Vermont Bar Journal, Vol. 40, No. 2 Vermont Bar Journal, Spring 2017, Volume 43, No. 1 - Page 23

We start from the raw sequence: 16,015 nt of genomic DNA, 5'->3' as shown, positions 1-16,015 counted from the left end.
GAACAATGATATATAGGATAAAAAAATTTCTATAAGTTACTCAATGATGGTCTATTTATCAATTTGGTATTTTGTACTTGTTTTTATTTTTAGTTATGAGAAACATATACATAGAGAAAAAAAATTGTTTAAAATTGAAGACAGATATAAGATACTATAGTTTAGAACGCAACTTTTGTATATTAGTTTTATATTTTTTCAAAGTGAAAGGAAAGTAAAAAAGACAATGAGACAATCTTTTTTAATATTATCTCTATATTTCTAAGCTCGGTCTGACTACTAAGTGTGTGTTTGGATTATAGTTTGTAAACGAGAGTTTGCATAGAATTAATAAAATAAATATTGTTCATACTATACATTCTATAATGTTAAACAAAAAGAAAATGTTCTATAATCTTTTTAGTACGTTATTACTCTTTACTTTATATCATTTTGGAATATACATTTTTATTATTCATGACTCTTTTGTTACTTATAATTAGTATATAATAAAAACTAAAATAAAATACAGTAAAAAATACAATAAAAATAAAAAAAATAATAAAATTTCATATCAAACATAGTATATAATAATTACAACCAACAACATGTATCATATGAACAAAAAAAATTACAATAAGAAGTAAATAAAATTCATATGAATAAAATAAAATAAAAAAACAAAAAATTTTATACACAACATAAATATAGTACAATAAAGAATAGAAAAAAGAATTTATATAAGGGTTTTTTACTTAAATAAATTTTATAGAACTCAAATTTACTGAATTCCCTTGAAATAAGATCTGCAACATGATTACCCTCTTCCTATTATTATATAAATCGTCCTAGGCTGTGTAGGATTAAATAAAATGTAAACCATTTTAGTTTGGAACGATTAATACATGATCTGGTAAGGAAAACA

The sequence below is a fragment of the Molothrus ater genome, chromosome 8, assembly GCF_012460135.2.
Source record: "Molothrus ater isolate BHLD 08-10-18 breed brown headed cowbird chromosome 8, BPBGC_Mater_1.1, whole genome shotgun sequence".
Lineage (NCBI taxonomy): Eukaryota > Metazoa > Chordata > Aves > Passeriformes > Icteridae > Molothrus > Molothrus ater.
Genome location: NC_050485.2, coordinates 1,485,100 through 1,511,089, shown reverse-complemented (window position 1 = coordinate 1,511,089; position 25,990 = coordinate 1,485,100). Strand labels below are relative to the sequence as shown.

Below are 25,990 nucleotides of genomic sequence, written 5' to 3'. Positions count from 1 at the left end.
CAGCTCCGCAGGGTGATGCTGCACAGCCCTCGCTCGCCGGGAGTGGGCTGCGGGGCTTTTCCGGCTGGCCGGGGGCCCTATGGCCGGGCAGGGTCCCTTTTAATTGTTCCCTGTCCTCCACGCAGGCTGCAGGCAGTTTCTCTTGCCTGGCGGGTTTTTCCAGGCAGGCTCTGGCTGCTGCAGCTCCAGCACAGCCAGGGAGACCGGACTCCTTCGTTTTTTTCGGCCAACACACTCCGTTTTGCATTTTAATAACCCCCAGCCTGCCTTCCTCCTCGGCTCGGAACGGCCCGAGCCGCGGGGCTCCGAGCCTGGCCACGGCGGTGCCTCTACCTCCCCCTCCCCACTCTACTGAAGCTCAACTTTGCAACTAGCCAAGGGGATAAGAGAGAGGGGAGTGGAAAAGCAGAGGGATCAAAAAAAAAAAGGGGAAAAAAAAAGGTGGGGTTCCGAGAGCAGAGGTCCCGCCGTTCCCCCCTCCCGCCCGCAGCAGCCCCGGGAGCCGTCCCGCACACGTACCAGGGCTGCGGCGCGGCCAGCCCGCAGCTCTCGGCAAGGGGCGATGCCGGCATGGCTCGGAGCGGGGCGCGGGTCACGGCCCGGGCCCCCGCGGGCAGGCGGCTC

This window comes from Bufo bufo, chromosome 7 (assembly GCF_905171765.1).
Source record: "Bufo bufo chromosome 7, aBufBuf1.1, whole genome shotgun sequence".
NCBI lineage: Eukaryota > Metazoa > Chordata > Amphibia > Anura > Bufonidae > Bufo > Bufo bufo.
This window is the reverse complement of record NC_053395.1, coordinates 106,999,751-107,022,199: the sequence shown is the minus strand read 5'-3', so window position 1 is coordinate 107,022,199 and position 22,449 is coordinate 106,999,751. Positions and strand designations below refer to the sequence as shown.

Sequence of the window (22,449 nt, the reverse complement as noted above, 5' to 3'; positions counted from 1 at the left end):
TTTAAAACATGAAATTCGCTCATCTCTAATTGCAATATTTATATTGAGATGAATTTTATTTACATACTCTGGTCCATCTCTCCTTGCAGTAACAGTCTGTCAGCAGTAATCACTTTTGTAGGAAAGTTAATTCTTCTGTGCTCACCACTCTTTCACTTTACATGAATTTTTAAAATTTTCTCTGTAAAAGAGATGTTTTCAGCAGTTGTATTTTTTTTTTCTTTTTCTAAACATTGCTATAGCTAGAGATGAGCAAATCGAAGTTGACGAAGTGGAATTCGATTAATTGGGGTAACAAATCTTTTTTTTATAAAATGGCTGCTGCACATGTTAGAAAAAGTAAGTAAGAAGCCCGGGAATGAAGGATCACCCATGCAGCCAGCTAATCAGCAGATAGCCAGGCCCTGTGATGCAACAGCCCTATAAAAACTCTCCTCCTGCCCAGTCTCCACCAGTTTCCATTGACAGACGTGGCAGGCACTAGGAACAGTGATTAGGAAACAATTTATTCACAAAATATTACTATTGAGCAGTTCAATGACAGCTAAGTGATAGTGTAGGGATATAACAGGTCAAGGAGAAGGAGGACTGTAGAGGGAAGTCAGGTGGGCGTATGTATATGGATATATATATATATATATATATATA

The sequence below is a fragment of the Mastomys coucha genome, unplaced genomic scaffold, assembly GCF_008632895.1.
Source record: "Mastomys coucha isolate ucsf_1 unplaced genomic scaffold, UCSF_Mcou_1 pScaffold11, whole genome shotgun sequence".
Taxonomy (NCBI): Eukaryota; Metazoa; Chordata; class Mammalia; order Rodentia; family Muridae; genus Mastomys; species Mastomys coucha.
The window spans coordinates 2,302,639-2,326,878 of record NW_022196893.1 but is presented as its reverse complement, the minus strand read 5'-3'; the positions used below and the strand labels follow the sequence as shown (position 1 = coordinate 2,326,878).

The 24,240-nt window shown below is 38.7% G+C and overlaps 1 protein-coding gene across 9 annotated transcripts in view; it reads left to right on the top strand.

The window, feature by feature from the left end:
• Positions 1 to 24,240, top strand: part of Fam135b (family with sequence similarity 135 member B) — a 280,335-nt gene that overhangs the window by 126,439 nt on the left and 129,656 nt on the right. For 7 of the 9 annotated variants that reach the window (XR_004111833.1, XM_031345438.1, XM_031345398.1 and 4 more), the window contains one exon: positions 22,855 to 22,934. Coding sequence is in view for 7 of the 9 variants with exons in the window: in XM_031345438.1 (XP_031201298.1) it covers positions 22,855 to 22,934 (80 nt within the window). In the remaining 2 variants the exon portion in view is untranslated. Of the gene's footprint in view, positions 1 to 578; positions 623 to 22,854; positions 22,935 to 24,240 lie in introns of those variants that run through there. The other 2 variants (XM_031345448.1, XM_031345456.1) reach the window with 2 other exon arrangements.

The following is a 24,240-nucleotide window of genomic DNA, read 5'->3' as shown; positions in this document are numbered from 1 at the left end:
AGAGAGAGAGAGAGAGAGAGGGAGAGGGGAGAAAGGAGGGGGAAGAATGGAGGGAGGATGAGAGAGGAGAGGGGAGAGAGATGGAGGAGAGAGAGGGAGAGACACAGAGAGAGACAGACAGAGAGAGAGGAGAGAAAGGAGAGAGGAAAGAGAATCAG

by Judge Dean B. Pineles (ret.) Life Beyond the Vermont Trial Bench: Tales from Kosovo Introduction History The wheels touched down at the interna- tional airport in Pristina, Kosovo on Febru- ary 4, 2011. I was reporting for duty as an international criminal judge with the Euro- pean Union Rule of Law Mission (EULEX). My remit would include war crimes, orga- nized crime, organ trafficking, corruption and other serious cases. I retired from the Vermont trial bench in December 2005 after more than 21 years of service. However, even before I retired, I became interested in international rule of law work. I had several short-term assign- ments in Russia starting in 1996 with the Vermont-Karelia Rule of Law Project which was started in the early 90s by our own Jus- tice John Dooley and others. Many Ver- mont judges and lawyers have participated in trips to Petrozavodsk and other Russian cities over the years. I traveled to Kazakhstan as a jury trial ex- pert in December 2006 to give a speech on the American perspective at an inter- national conference to commemorate Ka- zakhstan’s initiation of jury trials. The new- ly created capital of Astana, rising out of the steppes, was a sight right out of a Dis- ney set. Along the interior walls of the op- ulent Supreme Court palace were pictures of former Kazakh justices with inscriptions like this: “Executed in 1937, rehabilitated in 1996” which recalled the atrocities of the Stalin era. In 2008-09, my wife Kristina and I (along with our dog Piper) worked in the former Soviet Republic of Georgia for a year. I was a pro bono legal advisor with the American Bar Association Rule of Law Initiative, and worked with the Georgian judiciary and le- gal establishment to bring about reforms, such as the introduction of jury trials. We were in Georgia when the Russians invaded in August 2008. As Russian tanks headed towards the capital Tbilisi where we lived, we were evacuated in a hair-raising ride to neighboring Armenia for three weeks until hostilities ended. My employment with EULEX began in February 2011. I was assigned first to Priz- ren, an ancient city with a strong Ottoman and Muslim influence close to the Albanian border; and then Pristina, the secular capi- tal in the east central part of the country. My one year assignment ended up lasting 28 months until May 2013. Kosovo is located in the western Balkans in southern Europe, and is a small, moun- tainous, land locked country, about half the size of Vermont, with a continental climate. It issurrounded by the countries of the for- mer Yugoslavia: Serbia, Macedonia, Mon- tenegro, Croatia, Bosnia and Slovenia; and also by Albania which was not part of Yu- goslavia. The history of Kosovo, Yugoslavia and the Balkans is extremely complicated and is highly colored by one’s ethnicity and reli- gion. My understanding of the key events for present purposes follows. The history is presented as a cursory overview and is not intended to be comprehensive. Following WWII, the Balkan countries were consolidated within Yugoslavia, a communist federation, ruled by the iron hand of Marshal Tito. He died in 1980 and Yugoslavia began to slowly unravel. Kosovo was officially part of Serbia, but was populated overwhelmingly by ethnic Albanians, at least 3 to 1. They were Mus- lims, spoke Albanian, and used the Latin al- phabet. The minority Serbian population was Orthodox Christian, spoke Serbian and used the Cyrillic alphabet. There was always serious tension be- tween the majority Albanians and minori- ty Serbians, which Slobodan Milosevic, the Serbian leader of Yugoslavia, was able to exploit when he rose to power in the late 1980s. In 1989, the Serbian minority took control of Kosovo through intimidation and force, including all governmental in- stitutions such as the judiciary, as well as schools, universities, and professions, and the Albanian majority was oppressed and marginalized. This gave rise to the Kosovo Liberation Army, or the KLA, that formed clandestine- ly in mid-1990s, which was an ethnic Alba- nian guerilla and separatist group engaged in terrorist tactics against Serbian officials and police officers in Kosovo. Milosevic re- sponded harshly, and in 1998-99 the world watched in horror as war and ethnic cleans- ing descended upon Kosovo, killing thou- sands and causing nearly a million Kosovo Albanian refugees to flee across the bor- ders into Macedonia, Albania and Western Europe. At the time, it was the worst hu- manitarian crisis since World War II. On March 24, 1999, NATO commenced its bombing campaign to stop the crisis. The campaign succeeded after 78 days, THE VERMONT BAR JOURNAL • SPRING 2017 and Kosovo refugees flooded home, only to find widespread destruction and a total upheaval of society. The KLA had become NATO’s ally on the ground, and KLA sol- diers were seen by many as freedom fight- ers, liberators and war heroes. After the war, the UN took control of all institutions in Kosovo. Although rebuild- ing the judiciary was an immediate prior- ity, the ethnic Albanian judges, prosecutors and lawyers who had been marginalized for most of the 1990s were simply incapable of addressing the crimes that arose out of the war. So the UN implemented a plan to recruit international investigators, prosecu- tors and judges to deal with war crimes and other serious cases. The UN applied the law that was in effect in Yugoslavia in 1989 before disintegration, which included provisions dealing with war crimes, and incorporated international treaties like the Geneva Convention. 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